BR,
Dan


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RE: Biodynamic Apple Trees

  • Posted by myk1 5 IL (My Page) on
    Sun, Jun 17, 12 at 14:50

That doesn't sound like enough use for 500 trees unless the DMP wants their horses to have diarrhea.


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RE: Biodynamic Apple Trees

I guess it's all worth it just for the recreation provided. An awful lot of the entertainment gardening has given me over the years has been in the form of anticipation and finally unmet expectations. If the people involved actually have any depth to their commitment they will learn quickly.


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RE: Biodynamic Apple Trees

Good luck... All I can say is I didn't spray my McIntosh and Cortland this year with anything...just Ma Nature to take care of my apples... Out of the 100's of fruit that the tree had set, I probably have 20 left (not exaggerating)...the rest had fallen on the ground around both trees (majority with 1 to 20 PC crescent egg laying scars). If one were to have 500 trees with this happen and not have someone go out and collect and dispose of all those fallen apples, bug pressure would soon escalate exponentially.

Some sort of spray program has to be part of an orchard. Even horses aren't going to eat these larvae infested apple drops, maybe pigs.


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RE: Biodynamic Apple Trees

Dan, I found the link to the standard, see below. Looks like sulphur and copper are allowed under limited usage patterns. They are mum on other things such as mating disruption but they seem to be allowed in Europe at least (I think each country has their own standards).

I hope someone sorts all this out and removes all the superstitious nonsense. The problem is you can't just view it as a big scientific experiment and test each thing and give an up-or-down on it, part of the whole strength of BD is how it makes you look at your trees not as a fruit factory, but as mystical many-armed creatures you are nurturing to life. From that perspective our innate nurturing instincts can kick in and make our trees happy producers.

Scott

Here is a link that might be useful: BD standards


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RE: Biodynamic Apple Trees

  • Posted by dan_j SE MI 6a (My Page) on
    Mon, Jun 18, 12 at 7:56

"Appendix B: PROHIBITED/REGULATED MATERIALS
Basically we rely on OMRI/ the NOP National List but with the following notable exceptions:
 Plant hormones Prohibited‐ such as Gibberellic acid applied to manipulate size of table grapes
 Stylet oils Regulated‐ If product used is approved for use in NOP organic production, mineral oil
is allowed for perennial tree and vine crops only.
 Copper products Regulated‐ Limited to maximum 3# Cu/ac/year, and if possible, 1#/application
based on Demeter International Standards.
 Antibiotics Prohibited‐ such as Streptomycin and Tetracycline for fire blight control in apples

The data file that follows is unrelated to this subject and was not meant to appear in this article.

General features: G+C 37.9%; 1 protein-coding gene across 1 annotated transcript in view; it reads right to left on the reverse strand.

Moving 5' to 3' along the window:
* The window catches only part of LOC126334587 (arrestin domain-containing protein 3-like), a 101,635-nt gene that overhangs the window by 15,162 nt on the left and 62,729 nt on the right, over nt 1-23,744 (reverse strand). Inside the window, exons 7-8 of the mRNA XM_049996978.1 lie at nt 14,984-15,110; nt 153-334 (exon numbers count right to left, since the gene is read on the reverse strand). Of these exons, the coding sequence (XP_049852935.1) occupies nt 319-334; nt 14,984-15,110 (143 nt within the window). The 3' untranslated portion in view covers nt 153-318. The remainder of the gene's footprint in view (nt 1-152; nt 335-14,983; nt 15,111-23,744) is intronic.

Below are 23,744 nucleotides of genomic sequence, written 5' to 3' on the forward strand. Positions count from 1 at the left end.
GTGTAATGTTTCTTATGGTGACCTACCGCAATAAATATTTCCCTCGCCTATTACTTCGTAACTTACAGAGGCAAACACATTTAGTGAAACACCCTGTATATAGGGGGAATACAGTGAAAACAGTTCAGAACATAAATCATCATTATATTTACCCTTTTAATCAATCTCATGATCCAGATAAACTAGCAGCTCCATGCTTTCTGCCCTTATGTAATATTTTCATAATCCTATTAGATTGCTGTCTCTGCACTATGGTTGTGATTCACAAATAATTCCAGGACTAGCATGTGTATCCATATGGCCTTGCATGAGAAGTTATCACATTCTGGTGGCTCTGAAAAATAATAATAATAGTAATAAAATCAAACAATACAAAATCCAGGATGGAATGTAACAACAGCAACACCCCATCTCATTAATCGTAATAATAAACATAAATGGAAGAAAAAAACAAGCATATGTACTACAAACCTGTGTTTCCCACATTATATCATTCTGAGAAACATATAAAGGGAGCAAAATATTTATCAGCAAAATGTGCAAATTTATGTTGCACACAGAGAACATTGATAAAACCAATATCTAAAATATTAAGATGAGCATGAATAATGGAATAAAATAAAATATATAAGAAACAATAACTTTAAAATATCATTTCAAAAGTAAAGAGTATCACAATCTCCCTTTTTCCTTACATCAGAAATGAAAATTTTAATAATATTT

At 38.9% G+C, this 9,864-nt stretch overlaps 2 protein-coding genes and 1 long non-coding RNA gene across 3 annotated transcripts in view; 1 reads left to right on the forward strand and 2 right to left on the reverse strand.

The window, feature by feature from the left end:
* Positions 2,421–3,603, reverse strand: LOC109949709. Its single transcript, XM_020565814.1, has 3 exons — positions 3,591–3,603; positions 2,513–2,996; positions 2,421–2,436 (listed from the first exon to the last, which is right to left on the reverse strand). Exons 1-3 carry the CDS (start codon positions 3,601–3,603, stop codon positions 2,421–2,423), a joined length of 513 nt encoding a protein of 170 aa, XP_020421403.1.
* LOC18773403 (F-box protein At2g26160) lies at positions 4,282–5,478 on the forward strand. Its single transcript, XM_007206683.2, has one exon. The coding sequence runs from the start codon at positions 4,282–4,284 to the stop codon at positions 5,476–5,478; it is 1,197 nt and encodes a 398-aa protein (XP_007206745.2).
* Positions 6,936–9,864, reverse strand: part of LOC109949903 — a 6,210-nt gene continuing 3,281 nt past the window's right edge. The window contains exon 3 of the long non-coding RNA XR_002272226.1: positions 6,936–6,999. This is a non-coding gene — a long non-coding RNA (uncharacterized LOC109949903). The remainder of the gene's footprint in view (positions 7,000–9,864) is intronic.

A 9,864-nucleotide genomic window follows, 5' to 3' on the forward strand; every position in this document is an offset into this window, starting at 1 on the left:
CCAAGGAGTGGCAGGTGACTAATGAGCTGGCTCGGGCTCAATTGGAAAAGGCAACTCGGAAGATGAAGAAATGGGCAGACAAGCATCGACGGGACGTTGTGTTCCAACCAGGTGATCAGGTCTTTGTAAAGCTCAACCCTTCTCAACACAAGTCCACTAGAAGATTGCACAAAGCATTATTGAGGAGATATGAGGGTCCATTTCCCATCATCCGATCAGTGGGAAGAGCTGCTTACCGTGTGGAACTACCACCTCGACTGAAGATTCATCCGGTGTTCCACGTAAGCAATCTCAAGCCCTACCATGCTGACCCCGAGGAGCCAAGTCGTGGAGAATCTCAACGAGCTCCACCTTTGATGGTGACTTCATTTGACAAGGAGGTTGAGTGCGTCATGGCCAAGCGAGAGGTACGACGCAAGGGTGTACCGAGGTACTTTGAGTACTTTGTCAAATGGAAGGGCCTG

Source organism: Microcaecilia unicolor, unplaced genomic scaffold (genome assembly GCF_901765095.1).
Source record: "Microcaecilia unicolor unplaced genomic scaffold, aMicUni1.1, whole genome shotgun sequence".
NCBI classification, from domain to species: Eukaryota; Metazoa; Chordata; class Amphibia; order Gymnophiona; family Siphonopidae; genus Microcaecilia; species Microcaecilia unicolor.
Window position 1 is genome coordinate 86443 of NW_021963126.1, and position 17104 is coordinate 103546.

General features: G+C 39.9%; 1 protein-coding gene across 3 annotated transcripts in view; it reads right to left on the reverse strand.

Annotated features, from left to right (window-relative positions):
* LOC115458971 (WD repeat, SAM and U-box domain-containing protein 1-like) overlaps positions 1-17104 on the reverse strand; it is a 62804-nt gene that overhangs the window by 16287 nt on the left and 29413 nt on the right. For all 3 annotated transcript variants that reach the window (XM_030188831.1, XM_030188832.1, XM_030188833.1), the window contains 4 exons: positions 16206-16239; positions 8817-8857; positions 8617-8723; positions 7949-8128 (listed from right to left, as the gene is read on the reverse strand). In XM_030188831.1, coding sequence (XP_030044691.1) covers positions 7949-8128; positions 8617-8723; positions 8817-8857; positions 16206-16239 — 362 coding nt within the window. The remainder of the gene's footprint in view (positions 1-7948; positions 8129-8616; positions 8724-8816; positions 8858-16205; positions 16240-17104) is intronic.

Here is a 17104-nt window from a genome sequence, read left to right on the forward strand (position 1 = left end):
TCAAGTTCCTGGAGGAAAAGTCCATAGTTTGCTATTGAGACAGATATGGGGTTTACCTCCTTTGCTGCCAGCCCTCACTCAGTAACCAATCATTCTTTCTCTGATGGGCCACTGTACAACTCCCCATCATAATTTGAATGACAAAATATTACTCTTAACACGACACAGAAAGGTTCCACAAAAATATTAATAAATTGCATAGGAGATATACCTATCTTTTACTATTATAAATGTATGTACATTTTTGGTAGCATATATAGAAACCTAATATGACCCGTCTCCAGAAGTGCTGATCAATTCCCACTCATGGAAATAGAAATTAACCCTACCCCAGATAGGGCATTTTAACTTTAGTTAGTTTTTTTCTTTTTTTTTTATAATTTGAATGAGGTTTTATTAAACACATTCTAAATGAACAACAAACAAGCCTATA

and pears."

This still leaves the apple grower with a LOT of tools. This is good news. I don't know why I'm so concerned with this this orchard, I have no skin in the game. I guess that above all, I really would like to see them succeed.

Thanks Scott, you made my day!

Best regards,
Dan


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RE: Biodynamic Apple Trees

Looks like Pyrethrum is allowed (natural), so that is good...as long as they used it often enough. I think it can be mixed with oil to make it last longer (Sesame?). Surround WP i'm sure is allowed.

I was reading mulch is not advised...saying it doesn't let the soil breath? Huh? Doesn't make any sense whatsoever. They don't get that it also helps conserve moisture and adds valuable nutrients as they break down.


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RE: Biodynamic Apple Trees

  • Posted by dan_j SE MI 6a (My Page) on
    Mon, Jun 18, 12 at 11:18

Frank,

I haven't had time to read this through and didn't see the section you're refering to, but on page 21 they reccomend mulch for weed control. They even let you use plastic film mulch as a last resort! That floored me.

BR
Dan


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RE: Biodynamic Apple Trees

Have no idea if this is an "official" source on the matter, just something I came across on Google. Might just be an opinion of this one person...

"Mulching - do you recommened thick, continuous mulching in the garden?

Continuous heavy mulching in Biodynamic and organic gardening, is not recommended. Soil must be able to breathe for biological activity to take place. Heavy mulching inhibits soil biology and leads to poor structure. It also makes it impossible for 500 to reach the soil. Light mulching, however, is very useful during hot dry periods, or in the establishment of vines, berries and fruit trees. Applied to the soil after spraying the spring 500, the mulch is usually almost gone by the time the autumn 500 is applied. John Bradshaw"

http://www.bdgrowing.com/default.asp?action=page&catID=1&pageID=25#mulch

..>I like to think I put mulch on thick (several inches)...i guess it comes down to his definition of light vs heavy. Mulch can also be many different materials...